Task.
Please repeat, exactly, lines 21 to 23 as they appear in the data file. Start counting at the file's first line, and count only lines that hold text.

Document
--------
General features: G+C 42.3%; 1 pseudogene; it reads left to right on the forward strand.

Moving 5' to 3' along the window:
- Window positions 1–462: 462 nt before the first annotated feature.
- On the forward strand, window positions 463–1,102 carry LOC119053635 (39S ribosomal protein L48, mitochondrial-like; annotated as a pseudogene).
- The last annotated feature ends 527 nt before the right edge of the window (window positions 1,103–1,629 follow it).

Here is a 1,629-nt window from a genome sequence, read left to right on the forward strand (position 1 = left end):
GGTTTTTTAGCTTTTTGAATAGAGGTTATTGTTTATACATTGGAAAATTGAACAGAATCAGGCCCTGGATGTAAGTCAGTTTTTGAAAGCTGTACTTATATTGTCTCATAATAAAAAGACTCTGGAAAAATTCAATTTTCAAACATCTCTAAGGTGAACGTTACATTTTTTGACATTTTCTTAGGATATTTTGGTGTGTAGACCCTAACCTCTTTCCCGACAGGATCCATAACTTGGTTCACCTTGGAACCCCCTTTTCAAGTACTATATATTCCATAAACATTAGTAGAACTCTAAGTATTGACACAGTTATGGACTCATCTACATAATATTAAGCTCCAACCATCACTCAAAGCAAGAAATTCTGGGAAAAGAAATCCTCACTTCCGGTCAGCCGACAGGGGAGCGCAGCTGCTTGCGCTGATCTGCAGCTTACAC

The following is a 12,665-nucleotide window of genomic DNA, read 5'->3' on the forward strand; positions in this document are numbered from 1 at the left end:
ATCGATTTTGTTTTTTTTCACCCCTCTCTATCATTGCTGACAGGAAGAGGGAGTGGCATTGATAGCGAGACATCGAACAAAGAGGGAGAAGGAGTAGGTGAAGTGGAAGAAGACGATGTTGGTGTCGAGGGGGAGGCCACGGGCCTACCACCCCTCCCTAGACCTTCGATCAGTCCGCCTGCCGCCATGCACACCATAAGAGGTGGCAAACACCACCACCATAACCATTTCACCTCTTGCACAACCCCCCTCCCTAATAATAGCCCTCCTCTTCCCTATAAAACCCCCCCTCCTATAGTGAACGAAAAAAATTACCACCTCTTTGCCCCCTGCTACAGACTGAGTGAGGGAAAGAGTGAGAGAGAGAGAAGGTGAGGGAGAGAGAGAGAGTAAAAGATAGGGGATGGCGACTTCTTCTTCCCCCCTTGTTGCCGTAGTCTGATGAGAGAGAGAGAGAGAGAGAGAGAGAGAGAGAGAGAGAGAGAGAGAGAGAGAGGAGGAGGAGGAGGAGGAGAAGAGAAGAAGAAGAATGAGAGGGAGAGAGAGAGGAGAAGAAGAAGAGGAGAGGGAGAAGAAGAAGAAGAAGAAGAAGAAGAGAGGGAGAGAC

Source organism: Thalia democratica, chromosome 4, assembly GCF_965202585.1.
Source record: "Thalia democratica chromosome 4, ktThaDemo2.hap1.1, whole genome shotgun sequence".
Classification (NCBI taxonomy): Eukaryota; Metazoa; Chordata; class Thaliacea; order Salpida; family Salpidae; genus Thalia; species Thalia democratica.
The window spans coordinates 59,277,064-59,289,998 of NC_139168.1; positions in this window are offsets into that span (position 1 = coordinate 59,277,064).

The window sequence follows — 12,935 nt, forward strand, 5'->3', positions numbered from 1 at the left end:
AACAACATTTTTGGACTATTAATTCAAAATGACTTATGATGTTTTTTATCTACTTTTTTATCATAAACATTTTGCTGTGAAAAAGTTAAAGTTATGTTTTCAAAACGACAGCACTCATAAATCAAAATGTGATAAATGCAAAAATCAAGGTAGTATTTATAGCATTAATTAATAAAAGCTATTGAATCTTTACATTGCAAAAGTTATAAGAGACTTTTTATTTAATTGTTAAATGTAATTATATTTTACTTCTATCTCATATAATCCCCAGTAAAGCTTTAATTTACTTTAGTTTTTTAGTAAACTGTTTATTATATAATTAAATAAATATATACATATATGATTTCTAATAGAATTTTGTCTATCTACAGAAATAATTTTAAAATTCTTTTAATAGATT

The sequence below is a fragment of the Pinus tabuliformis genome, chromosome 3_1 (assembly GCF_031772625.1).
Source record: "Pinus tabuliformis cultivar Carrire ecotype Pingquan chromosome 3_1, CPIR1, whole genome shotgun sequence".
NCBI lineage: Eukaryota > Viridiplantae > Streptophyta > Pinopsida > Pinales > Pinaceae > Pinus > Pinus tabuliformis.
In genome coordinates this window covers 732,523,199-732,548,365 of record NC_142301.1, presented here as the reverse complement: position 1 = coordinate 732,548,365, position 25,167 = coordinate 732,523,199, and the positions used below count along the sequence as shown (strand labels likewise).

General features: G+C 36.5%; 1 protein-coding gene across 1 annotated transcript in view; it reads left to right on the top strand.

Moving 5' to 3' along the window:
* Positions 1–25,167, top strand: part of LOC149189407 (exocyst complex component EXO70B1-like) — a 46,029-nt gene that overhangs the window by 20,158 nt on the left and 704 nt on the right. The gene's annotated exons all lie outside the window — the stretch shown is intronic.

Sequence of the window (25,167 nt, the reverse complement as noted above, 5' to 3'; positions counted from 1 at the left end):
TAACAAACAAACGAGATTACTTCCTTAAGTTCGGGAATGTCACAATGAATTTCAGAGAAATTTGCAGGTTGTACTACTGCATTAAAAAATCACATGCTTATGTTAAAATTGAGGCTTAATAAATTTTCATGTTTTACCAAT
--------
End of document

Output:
Moving 5' to 3' along the window:
* Positions 1–25,167, top strand: part of LOC149189407 (exocyst complex component EXO70B1-like) — a 46,029-nt gene that overhangs the window by 20,158 nt on the left and 704 nt on the right. The gene's annotated exons all lie outside the window — the stretch shown is intronic.

Sequence of the window (25,167 nt, the reverse complement as noted above, 5' to 3'; positions counted from 1 at the left end):